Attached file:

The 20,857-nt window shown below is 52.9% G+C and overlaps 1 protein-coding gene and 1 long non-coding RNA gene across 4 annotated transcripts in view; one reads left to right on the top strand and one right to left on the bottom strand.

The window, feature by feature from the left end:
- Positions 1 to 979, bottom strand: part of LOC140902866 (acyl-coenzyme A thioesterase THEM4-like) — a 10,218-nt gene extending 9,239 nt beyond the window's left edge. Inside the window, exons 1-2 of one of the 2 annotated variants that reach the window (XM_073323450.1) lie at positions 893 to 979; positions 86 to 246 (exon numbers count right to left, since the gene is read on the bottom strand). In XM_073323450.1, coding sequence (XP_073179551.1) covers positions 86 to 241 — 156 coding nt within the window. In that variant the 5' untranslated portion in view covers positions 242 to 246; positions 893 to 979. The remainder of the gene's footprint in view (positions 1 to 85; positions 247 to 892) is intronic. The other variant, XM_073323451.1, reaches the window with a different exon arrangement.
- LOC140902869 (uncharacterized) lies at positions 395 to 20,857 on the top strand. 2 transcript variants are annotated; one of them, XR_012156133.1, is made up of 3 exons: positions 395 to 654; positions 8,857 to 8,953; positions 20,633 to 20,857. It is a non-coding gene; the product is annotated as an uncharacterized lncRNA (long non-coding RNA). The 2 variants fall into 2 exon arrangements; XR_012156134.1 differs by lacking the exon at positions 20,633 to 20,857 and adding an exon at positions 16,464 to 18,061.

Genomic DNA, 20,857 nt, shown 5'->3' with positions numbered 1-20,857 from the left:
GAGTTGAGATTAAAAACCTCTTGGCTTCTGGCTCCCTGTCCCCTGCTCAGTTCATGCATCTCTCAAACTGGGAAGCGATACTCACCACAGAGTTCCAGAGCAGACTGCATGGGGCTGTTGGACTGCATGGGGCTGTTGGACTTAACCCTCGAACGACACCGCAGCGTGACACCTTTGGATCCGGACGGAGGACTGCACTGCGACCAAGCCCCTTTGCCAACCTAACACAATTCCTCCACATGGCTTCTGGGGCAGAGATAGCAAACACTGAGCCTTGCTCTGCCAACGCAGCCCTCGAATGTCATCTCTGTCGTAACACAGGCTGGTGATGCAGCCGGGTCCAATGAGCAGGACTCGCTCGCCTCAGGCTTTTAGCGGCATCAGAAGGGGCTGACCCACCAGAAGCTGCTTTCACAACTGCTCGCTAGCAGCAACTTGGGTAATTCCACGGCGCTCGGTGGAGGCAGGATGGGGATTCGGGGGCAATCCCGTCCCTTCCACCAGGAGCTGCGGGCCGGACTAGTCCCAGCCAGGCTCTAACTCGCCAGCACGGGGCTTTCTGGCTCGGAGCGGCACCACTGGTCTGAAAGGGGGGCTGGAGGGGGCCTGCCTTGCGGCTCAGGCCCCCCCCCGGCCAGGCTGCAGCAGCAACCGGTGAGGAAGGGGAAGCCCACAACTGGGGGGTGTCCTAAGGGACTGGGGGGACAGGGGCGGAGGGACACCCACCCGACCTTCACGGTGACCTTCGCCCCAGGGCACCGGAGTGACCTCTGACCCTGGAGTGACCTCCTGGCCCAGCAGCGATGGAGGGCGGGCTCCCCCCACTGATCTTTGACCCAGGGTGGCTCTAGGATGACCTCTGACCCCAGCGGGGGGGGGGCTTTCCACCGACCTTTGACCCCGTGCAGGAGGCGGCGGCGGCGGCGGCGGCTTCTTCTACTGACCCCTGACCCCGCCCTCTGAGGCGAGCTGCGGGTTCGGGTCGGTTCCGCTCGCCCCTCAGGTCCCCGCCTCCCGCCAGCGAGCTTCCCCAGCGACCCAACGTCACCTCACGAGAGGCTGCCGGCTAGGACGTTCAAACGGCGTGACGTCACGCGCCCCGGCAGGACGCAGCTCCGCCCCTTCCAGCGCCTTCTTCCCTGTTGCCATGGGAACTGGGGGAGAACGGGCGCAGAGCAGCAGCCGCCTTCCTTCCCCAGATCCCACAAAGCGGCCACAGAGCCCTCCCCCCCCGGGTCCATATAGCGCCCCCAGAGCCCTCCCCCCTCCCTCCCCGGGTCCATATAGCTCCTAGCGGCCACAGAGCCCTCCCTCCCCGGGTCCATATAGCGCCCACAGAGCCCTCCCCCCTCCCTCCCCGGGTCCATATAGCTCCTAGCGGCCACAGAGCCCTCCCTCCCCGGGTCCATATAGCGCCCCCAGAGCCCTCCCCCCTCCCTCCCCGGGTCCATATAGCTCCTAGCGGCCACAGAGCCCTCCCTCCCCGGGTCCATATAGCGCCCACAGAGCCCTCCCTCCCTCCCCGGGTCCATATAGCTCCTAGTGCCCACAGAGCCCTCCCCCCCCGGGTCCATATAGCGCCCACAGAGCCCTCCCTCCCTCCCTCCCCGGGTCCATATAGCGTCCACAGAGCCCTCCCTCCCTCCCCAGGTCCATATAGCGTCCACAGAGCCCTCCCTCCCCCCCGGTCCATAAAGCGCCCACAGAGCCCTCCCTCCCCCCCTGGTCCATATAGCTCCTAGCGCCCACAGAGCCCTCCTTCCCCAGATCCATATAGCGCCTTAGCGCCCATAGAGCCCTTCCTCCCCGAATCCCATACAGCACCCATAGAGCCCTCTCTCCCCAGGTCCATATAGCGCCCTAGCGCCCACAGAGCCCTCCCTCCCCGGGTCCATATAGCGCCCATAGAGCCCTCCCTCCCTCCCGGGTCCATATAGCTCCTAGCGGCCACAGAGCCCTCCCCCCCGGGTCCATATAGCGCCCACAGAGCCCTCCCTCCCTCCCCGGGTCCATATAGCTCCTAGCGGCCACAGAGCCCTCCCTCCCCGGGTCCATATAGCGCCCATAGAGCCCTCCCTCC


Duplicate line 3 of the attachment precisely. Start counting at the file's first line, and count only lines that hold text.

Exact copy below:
- Positions 1 to 979, bottom strand: part of LOC140902866 (acyl-coenzyme A thioesterase THEM4-like) — a 10,218-nt gene extending 9,239 nt beyond the window's left edge. Inside the window, exons 1-2 of one of the 2 annotated variants that reach the window (XM_073323450.1) lie at positions 893 to 979; positions 86 to 246 (exon numbers count right to left, since the gene is read on the bottom strand). In XM_073323450.1, coding sequence (XP_073179551.1) covers positions 86 to 241 — 156 coding nt within the window. In that variant the 5' untranslated portion in view covers positions 242 to 246; positions 893 to 979. The remainder of the gene's footprint in view (positions 1 to 85; positions 247 to 892) is intronic. The other variant, XM_073323451.1, reaches the window with a different exon arrangement.